It’s no surprise to Mr. and Mrs. Average Calgarian that the City of Calgary has devalued residential homes in Calgary.
The 2016 tax assessments are being delivered to Calgary residences this week and the effects of our sour economy are evident in overall residential values.
The median assessed value for a single-family home, which is different than the average value, is actually up from 2015 by $5,000. Condominiums are down by $10,000 to $280,000.
The bulk of Calgary’s residential homes remained relatively stable, however the assessed value of Calgary luxury homes dropped dramatically according to Nelson Karpa, city assessor.
Comparing 2016 to 2015, Nolan Hill in Calgary’s extreme North West has been hit the hardest for an assessment increase of 9.27. Million dollar properties in Currie Barracks experienced the largest drop at 12.15% in assessed property values.
The 2016 Calgary Tax Assessments are determined using market values of the property as of July 1 of the previous year. This year’s tax roll came in at $309 billion, which is a $1 billion more than last year.
Calgary Real Estate Board economist Ann-Marie Lurie told reporters in Calgary recently that it’s important to keep property values, both assessed and market, in perspective. Values are still higher than they were three years ago in 2013 and still higher than in 2007 so any gains that have been made haven’t been lost.
In crunching the numbers, about 93% of Calgary tax bills will stay relatively unchanged; within 10% of last year’s tax bill, plus or minus. About 50% of home owners will see a slight increase while 50% will see a decrease in their annual tax bill, due June 30, 2016.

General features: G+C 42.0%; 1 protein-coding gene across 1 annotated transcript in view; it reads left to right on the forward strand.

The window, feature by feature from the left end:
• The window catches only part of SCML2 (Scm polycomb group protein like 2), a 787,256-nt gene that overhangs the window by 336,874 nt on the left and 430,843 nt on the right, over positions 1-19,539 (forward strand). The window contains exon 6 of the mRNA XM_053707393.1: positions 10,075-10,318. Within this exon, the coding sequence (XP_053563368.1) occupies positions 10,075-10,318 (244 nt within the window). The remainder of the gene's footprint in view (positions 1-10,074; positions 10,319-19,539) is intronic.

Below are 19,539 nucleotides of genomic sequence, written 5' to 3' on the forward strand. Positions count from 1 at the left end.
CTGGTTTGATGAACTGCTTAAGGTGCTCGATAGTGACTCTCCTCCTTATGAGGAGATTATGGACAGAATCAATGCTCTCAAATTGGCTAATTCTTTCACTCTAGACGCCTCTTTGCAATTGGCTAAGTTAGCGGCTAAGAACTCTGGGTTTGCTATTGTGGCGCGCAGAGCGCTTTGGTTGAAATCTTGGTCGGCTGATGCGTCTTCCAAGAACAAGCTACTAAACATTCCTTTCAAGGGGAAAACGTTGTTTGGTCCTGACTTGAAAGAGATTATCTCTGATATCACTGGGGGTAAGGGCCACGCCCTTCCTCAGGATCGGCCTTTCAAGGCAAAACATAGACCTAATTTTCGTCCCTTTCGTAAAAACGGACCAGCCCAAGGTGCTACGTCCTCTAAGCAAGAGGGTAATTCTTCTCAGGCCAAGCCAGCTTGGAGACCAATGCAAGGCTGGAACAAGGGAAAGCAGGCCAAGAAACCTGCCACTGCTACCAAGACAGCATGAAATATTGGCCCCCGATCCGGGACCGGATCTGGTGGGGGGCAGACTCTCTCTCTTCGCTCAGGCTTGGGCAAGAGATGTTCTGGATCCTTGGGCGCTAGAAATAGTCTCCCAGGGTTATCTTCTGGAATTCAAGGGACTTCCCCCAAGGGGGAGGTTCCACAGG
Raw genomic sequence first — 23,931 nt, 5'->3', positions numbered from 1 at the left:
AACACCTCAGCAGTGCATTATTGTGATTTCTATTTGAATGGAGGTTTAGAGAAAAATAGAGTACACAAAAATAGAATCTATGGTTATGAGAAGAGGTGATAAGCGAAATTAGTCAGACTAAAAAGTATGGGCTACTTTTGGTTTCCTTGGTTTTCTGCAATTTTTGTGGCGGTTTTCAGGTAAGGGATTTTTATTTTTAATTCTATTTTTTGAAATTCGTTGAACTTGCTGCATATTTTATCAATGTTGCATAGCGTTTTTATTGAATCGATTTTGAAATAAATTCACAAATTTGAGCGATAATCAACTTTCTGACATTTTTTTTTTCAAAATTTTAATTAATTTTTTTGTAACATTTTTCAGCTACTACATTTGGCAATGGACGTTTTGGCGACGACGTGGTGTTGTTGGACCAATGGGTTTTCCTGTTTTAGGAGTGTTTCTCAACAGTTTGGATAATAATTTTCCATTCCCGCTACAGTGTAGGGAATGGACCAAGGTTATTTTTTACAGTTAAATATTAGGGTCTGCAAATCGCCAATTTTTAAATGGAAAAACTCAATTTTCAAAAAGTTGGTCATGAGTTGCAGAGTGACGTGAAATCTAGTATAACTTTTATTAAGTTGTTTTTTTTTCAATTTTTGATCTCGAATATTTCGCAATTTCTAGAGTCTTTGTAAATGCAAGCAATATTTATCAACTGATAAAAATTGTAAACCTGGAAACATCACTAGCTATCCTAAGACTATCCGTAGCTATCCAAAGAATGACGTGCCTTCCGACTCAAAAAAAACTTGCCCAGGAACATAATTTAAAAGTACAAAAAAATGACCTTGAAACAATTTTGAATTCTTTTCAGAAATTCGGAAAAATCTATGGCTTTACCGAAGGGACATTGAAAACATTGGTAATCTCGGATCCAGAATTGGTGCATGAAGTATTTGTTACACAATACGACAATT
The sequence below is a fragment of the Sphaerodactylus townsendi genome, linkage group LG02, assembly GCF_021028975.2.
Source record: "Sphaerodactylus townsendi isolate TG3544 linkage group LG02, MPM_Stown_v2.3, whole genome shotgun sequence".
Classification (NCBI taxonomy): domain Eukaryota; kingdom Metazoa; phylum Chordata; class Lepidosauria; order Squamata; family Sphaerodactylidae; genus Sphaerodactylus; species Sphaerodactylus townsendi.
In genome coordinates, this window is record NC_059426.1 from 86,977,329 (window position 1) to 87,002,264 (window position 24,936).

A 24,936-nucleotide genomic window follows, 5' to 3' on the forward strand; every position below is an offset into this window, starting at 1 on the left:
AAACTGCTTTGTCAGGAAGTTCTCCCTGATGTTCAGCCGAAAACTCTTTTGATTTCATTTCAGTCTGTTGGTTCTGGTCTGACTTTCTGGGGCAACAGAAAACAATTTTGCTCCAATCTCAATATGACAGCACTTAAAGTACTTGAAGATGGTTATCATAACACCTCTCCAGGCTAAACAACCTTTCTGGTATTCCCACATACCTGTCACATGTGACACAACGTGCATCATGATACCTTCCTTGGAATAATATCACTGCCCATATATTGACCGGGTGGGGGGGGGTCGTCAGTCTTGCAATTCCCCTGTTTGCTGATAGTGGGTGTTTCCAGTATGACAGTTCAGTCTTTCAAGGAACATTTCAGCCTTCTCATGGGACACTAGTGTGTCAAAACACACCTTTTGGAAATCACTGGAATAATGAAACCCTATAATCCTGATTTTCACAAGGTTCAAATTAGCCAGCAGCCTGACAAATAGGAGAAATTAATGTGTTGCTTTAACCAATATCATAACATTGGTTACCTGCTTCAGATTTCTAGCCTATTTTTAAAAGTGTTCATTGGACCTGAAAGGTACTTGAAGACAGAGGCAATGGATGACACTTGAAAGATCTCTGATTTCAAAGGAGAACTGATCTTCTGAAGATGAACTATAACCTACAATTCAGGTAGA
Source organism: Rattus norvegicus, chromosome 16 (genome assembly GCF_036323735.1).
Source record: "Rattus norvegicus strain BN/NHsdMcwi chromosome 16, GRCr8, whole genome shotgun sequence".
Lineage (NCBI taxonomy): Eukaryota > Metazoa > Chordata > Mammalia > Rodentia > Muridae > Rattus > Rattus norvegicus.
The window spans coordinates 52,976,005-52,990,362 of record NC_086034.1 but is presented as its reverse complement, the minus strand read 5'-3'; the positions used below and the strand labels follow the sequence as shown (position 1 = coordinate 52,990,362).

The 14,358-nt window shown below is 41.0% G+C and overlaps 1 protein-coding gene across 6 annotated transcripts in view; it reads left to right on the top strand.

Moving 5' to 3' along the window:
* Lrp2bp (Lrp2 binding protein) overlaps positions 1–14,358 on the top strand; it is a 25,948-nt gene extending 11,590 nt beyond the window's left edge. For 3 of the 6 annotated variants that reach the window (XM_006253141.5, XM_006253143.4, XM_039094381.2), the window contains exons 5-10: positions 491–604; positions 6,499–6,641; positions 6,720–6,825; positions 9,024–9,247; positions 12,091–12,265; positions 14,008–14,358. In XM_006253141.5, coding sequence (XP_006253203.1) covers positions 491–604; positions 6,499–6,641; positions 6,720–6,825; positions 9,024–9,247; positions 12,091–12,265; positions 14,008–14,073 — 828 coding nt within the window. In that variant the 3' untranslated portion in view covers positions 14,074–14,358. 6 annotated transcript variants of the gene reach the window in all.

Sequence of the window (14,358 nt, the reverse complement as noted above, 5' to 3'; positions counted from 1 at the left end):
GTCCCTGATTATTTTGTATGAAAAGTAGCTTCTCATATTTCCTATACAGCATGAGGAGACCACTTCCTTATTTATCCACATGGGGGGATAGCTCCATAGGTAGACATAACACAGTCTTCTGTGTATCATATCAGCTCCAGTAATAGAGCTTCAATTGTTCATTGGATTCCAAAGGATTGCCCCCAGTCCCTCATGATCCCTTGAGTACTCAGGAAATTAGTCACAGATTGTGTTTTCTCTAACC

Every year, right after Christmas, property owners receive their annual tax assessment and it often presents confusion. What the City believes your property is worth and what the real estate market says your property is worth seem to be two different things.
What is assessed value?
Municipalities must base property tax on the value of the property. They consider the age of the home, size of the property, location, construction materials and improvements. They consider the market value, and in Alberta the benchmark date for identifying this value based on current statistics has been legislated to be July 1 of the previous year. The assessed value is the tax value. It has nothing to do with the market price if you were to sell your property today.
What is market value?
The price of your home should it go up for sale is the market value. It’s determined by what properties in your vicinity have sold for, or are listed for at the present time. Several factors can drive prices up, like inventory, renovations, curb appeal and multiple offers on properties which drive the final selling price sky high. Buyers help set the market value. Assessed values are often way behind what the marketplace dictates.
How does a real estate professional determine the value of your property?
A Realtor® has access to Calgary’s Multiple Listing Service (MLS) and can pull all sorts of statistics together to compare your property with recent sales in the vicinity of your property. A walk-through of your property combined with his or her experience is what buyers want, need and will pay top dollar for will help establish a fair price. Differences in similar properties in similar neighbourhoods can’t be calculated in a spreadsheet.
Contact us if you'd like to know exactly what your home is worth.